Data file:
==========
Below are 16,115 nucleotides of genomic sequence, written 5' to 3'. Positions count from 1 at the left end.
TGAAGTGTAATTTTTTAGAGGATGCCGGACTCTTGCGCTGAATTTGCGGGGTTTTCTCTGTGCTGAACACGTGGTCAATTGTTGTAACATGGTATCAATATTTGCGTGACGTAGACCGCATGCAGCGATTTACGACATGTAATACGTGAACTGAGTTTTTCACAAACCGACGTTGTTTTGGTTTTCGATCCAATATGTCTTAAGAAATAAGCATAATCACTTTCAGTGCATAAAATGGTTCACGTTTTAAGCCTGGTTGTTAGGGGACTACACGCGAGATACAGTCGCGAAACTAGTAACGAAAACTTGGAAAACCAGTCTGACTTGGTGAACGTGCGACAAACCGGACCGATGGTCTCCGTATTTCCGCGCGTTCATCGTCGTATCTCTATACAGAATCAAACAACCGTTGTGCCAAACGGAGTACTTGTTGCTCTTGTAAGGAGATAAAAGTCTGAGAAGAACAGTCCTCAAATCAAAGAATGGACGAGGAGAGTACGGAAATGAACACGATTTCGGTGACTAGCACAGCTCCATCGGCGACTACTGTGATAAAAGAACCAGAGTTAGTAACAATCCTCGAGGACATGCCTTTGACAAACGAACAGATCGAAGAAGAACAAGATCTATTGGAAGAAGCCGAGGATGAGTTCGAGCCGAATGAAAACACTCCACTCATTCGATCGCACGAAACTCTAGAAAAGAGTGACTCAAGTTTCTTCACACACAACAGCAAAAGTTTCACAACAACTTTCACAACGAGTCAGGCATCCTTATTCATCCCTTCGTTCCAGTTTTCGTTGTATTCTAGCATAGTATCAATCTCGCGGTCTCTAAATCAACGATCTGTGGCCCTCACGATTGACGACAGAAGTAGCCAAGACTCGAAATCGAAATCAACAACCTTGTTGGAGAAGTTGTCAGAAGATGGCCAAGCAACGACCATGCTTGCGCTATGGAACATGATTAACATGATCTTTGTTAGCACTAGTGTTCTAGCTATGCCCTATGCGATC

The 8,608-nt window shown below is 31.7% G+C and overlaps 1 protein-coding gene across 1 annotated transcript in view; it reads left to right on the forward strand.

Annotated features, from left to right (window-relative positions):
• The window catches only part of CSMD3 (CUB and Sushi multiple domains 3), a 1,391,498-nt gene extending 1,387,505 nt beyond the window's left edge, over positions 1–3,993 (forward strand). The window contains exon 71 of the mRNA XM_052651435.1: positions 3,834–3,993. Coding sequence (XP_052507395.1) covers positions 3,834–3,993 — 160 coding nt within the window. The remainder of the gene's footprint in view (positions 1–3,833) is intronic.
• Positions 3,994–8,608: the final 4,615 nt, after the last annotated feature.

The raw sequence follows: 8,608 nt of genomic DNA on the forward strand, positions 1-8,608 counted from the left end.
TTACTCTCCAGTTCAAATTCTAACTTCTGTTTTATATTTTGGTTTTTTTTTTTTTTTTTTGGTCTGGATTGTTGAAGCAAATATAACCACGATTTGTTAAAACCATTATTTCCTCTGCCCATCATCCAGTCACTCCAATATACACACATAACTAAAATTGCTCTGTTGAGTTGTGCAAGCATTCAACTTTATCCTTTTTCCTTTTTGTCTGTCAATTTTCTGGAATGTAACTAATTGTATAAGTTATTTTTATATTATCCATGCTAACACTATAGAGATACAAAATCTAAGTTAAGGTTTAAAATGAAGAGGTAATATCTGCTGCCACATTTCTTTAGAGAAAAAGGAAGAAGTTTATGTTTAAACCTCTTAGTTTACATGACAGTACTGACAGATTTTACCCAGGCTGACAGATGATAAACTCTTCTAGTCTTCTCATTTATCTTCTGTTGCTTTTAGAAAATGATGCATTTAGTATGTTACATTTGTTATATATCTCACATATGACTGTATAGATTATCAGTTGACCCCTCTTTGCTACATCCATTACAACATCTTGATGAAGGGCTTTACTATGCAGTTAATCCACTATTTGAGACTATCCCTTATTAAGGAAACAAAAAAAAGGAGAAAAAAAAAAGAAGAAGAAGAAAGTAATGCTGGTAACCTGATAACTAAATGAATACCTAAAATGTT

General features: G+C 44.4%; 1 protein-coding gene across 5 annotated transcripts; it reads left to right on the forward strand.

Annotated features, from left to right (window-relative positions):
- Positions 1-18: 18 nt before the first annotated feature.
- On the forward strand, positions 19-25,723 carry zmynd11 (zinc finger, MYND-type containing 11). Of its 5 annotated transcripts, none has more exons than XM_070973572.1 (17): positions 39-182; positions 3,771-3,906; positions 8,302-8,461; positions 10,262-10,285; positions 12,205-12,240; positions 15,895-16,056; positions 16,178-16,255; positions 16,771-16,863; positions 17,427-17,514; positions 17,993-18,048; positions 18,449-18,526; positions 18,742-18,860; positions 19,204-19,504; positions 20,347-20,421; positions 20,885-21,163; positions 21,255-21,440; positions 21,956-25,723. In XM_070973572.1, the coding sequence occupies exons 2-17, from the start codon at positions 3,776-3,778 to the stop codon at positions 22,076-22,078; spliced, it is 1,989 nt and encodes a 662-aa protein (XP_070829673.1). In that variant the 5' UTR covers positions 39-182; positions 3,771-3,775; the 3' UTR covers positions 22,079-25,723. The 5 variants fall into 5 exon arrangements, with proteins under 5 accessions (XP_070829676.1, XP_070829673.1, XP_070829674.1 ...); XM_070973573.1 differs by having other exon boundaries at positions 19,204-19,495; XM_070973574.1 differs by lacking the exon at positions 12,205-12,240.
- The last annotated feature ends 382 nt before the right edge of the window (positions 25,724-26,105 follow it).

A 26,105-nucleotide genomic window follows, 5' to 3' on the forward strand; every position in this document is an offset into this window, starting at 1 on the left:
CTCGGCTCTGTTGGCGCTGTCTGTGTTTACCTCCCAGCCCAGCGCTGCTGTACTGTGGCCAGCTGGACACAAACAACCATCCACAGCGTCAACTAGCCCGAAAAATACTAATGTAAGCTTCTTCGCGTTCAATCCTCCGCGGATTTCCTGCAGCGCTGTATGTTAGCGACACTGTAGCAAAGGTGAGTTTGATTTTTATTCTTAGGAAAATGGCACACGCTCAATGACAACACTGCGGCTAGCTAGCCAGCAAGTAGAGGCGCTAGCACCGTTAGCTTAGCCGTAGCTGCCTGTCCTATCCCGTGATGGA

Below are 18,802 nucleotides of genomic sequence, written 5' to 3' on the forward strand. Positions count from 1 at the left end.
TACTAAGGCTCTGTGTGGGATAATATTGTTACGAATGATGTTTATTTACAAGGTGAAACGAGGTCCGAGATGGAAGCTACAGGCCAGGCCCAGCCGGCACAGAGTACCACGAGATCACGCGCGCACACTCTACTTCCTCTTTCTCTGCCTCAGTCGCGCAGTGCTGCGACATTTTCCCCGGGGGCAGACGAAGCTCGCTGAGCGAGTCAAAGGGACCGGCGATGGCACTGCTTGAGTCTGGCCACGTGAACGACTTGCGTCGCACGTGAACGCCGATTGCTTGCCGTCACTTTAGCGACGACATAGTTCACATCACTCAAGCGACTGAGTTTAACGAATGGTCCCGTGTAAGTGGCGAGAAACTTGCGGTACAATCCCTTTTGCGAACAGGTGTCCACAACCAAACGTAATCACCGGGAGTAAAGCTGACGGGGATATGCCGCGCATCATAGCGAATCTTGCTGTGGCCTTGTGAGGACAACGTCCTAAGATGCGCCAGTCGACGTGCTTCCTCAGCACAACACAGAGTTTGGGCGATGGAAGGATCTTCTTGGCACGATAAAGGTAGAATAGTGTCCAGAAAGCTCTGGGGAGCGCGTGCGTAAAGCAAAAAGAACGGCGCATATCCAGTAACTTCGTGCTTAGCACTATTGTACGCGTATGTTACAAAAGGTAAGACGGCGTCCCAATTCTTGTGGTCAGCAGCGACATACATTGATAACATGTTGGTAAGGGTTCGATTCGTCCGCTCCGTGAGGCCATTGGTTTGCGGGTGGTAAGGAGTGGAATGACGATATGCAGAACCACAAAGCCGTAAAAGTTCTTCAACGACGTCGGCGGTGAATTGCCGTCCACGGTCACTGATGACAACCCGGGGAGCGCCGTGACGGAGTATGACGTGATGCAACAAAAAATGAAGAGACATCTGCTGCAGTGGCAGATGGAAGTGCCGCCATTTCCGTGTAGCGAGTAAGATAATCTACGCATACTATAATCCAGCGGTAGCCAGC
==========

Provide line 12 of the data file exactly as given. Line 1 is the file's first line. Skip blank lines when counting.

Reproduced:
- On the forward strand, positions 19-25,723 carry zmynd11 (zinc finger, MYND-type containing 11). Of its 5 annotated transcripts, none has more exons than XM_070973572.1 (17): positions 39-182; positions 3,771-3,906; positions 8,302-8,461; positions 10,262-10,285; positions 12,205-12,240; positions 15,895-16,056; positions 16,178-16,255; positions 16,771-16,863; positions 17,427-17,514; positions 17,993-18,048; positions 18,449-18,526; positions 18,742-18,860; positions 19,204-19,504; positions 20,347-20,421; positions 20,885-21,163; positions 21,255-21,440; positions 21,956-25,723. In XM_070973572.1, the coding sequence occupies exons 2-17, from the start codon at positions 3,776-3,778 to the stop codon at positions 22,076-22,078; spliced, it is 1,989 nt and encodes a 662-aa protein (XP_070829673.1). In that variant the 5' UTR covers positions 39-182; positions 3,771-3,775; the 3' UTR covers positions 22,079-25,723. The 5 variants fall into 5 exon arrangements, with proteins under 5 accessions (XP_070829676.1, XP_070829673.1, XP_070829674.1 ...); XM_070973573.1 differs by having other exon boundaries at positions 19,204-19,495; XM_070973574.1 differs by lacking the exon at positions 12,205-12,240.